April 5, 2002 | Executive Summary on Department of Homeland Security
The United States has made considerable progress in its war against international terrorism. It has uprooted Osama bin Laden's al-Qaeda terrorist group--and the radical Islamic Taliban regime that protected it--from Afghanistan. Yet, despite his military setback in Afghanistan and the arrest of over 1,300 al-Qaeda suspects in over 70 countries, bin Laden's terrorist network remains "the most immediate and serious threat" to American security, according to CIA Director George Tenet. Largely expelled from Afghanistan, al-Qaeda may seek to regroup in another country where it could count on some degree of local support.
Somalia is such a place. It is a failed state whose lawless anarchy would permit terrorists to operate relatively freely. Al-Qaeda has operated there in the past and has worked with a radical Somali group, al-Ittihad al-Islamiya (AIAI or "Islamic Unity"), since the early 1990s. Somalia also has a long seacoast with numerous unpatrolled ports that could provide easy entry for al-Qaeda terrorists fleeing from Afghanistan via Pakistan or Iran by sea.
If it were to intervene in Somalia, the United States would discover that Somalia's anarchy, which makes it fertile ground for Islamic extremists, also makes it an extremely unpredictable arena for military operations. It may be easier in military and geostrategic terms to conduct counterterrorist operations in Somalia than in Afghanistan, but Somalia's tumultuous internal politics make any sustained military operation a risky proposition.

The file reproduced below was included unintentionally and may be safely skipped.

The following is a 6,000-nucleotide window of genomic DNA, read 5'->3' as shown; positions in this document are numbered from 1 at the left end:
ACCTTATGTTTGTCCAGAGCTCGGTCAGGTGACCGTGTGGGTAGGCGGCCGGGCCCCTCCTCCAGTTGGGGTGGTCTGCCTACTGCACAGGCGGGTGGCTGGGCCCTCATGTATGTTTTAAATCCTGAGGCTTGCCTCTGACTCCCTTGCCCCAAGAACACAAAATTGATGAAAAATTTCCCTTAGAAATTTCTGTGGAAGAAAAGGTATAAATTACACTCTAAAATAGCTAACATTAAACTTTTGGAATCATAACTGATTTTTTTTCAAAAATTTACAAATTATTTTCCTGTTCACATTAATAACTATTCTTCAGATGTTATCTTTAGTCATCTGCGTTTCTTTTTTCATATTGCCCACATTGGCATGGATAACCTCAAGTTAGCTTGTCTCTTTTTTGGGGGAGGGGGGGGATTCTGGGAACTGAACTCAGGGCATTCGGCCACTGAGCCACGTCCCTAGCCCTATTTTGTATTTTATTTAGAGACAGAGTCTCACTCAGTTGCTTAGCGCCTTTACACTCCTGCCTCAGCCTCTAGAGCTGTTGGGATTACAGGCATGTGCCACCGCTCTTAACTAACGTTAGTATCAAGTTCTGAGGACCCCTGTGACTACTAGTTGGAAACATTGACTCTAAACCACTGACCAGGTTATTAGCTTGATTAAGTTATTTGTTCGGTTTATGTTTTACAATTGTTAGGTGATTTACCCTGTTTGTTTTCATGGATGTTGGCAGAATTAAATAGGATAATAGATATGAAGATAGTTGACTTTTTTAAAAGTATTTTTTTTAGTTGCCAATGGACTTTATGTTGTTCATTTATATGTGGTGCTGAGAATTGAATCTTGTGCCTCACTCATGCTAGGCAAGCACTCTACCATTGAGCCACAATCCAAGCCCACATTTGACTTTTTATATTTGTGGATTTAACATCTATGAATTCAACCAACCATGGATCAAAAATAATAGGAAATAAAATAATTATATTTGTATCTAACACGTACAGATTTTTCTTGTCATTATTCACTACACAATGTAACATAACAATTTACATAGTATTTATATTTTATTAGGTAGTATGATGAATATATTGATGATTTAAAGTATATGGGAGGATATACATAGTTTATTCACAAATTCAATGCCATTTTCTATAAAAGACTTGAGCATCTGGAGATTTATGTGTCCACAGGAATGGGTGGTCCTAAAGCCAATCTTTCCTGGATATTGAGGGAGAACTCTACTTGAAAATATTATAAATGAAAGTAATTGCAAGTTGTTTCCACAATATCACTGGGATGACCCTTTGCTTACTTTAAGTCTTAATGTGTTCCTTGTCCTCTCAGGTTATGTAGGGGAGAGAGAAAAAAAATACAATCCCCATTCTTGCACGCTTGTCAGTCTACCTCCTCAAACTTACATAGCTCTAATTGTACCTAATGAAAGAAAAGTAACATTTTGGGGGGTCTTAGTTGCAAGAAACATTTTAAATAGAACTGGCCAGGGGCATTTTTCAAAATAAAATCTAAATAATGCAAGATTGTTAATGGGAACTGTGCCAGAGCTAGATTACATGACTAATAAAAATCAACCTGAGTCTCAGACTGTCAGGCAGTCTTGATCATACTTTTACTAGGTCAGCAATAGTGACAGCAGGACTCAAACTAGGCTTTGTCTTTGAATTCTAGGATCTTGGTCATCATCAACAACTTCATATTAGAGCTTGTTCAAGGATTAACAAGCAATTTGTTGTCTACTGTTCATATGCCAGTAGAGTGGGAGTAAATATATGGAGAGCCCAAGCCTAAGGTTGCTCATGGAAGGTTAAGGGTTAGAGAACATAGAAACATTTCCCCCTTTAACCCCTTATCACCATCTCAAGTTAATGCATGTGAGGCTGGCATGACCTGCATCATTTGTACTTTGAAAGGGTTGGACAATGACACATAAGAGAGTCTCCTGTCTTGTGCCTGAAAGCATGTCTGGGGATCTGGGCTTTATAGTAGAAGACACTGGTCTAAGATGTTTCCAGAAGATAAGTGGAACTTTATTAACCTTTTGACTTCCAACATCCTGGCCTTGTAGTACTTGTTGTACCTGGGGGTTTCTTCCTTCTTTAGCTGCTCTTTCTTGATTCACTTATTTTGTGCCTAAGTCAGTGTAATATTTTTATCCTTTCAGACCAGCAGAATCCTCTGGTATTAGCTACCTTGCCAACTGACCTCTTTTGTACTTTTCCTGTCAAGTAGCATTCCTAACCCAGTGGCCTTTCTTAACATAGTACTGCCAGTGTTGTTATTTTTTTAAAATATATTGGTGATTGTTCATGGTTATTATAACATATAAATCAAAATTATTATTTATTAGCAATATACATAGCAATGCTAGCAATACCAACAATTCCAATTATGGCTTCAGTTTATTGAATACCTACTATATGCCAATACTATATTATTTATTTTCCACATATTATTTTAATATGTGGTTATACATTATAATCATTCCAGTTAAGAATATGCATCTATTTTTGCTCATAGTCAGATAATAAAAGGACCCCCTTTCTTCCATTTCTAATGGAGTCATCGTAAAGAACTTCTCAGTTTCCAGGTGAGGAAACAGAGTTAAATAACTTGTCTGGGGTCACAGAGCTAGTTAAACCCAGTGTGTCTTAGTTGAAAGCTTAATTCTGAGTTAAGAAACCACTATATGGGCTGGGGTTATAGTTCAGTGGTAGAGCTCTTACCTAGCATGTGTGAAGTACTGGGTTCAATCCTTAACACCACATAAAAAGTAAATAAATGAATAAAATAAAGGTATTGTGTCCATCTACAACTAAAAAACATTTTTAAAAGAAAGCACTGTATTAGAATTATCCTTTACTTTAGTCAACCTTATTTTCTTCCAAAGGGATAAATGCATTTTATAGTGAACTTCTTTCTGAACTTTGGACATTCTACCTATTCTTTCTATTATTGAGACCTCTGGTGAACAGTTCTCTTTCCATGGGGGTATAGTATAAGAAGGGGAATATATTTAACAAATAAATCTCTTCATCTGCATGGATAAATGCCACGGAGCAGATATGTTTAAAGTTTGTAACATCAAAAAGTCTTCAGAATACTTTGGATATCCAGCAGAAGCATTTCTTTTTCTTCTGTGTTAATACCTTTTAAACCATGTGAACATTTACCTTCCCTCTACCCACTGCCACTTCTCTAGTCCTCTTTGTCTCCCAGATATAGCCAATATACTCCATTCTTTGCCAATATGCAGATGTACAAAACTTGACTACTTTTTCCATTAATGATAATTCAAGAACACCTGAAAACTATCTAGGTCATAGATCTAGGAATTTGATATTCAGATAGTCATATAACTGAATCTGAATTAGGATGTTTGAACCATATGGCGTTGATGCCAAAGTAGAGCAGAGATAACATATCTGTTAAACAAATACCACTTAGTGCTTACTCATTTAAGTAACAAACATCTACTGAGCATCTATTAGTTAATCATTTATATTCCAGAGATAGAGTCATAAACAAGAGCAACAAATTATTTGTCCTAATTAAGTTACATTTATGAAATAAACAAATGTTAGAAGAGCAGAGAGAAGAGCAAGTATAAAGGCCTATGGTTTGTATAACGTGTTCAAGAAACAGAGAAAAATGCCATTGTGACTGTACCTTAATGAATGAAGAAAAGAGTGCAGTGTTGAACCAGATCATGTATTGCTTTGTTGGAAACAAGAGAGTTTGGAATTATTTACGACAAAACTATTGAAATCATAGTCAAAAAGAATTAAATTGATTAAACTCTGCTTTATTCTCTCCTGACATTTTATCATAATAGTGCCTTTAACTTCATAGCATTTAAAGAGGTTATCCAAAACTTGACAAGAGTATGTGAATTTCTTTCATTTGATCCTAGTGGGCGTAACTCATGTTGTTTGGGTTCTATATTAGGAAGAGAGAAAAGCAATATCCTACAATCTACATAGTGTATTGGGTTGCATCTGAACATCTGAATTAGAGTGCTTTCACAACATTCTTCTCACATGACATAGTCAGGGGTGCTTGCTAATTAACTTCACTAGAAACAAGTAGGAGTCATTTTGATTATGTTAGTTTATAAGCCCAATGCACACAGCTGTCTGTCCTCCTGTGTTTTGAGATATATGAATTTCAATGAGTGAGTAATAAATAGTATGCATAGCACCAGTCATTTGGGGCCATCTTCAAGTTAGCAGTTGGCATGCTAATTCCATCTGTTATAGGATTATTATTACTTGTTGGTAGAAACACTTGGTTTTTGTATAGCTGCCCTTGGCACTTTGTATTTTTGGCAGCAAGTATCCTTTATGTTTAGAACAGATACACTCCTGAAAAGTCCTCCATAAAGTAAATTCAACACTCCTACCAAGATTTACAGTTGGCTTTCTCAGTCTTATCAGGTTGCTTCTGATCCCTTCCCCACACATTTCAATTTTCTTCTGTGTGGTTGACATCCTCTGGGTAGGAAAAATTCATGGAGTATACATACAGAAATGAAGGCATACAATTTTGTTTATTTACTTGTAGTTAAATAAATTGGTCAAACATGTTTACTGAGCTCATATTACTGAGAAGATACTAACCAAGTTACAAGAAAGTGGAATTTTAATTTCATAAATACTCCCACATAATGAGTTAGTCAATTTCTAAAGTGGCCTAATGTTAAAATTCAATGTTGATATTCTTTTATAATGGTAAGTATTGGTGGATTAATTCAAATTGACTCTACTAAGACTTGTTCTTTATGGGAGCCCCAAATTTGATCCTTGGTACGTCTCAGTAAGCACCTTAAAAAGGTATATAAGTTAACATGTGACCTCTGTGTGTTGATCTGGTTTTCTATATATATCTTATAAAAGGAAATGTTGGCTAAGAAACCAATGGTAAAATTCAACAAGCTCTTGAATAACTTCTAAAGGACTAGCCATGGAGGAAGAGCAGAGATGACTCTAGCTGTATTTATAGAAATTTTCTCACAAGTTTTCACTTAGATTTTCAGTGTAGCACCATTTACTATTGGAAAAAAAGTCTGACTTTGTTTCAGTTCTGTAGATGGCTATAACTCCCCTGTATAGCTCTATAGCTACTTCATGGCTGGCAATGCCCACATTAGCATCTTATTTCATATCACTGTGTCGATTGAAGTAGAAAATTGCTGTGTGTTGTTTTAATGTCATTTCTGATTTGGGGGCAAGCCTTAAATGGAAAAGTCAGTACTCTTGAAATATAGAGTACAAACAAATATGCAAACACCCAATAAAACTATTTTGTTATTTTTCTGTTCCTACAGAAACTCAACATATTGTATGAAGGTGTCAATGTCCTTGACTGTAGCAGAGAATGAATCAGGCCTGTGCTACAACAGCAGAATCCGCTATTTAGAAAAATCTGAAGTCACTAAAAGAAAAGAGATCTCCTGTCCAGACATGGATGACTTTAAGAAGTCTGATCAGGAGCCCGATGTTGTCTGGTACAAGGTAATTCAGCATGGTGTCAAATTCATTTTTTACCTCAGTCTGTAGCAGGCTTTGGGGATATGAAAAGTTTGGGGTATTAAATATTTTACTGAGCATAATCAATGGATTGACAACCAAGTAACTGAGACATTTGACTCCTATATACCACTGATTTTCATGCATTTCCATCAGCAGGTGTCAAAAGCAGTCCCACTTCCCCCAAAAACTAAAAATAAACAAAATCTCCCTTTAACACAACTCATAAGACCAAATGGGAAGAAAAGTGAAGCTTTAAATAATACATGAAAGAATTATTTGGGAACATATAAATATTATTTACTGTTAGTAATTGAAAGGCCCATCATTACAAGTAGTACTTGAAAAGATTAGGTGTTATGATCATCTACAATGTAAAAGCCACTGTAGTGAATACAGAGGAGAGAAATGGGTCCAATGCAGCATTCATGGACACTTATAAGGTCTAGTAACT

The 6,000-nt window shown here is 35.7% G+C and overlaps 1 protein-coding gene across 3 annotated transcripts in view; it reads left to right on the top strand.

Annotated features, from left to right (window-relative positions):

The Clinton Administration discovered this when it expanded a 1992 humanitarian food relief operation in Somalia into a failed nation-building experiment. U.S. peacekeeping troops became a lightning rod for attacks by bin Laden's terrorists and his Somali allies. On October 3, 1993, 18 American special forces troops were killed in a battle with Somalis trained by bin Laden's supporters. The subsequent withdrawal of the U.S. peacekeeping forces from Somalia in 1994 was perceived as a triumph for bin Laden and probably encouraged him to launch increasingly devastating terrorist attacks against the United States to drive American forces out of Saudi Arabia, bin Laden's home country.
After being evicted from Afghanistan, al-Qaeda may regroup in Somalia, where it has longstanding links to the radical group al-Ittihad al-Islamiya. Washington's first priority should be to deny bin Laden a base in Somalia by intercepting al-Qaeda forces before they reach that failed state. Meanwhile the United States should increase its intelligence-gathering activities in Somalia to assess the strength of the threat that al-Qaeda poses there.
Absent a growing al-Qaeda threat or the move of its leaders to Somalia, the United States should avoid making a sustained military commitment there, which would divert scarce military forces from more urgent missions in Iraq or Afghanistan. The scale of any U.S. military and political commitment should be calibrated to match the threat posed by the al-Qaeda presence in Somalia. If this presence is found to pose little threat to American interests, U.S. military forces should not be deployed there. The United States instead should cooperate with Somalis to root out al-Qaeda. In any event, the Bush Administration should avoid being drawn into another costly and risky nation-building experiment in Somalia, this time under the guise of fighting terrorism.
James Phillips is Research Fellow in Middle Eastern Affairs in the Kathryn and Shelby Cullom Davis Institute for International Studies at The Heritage Foundation.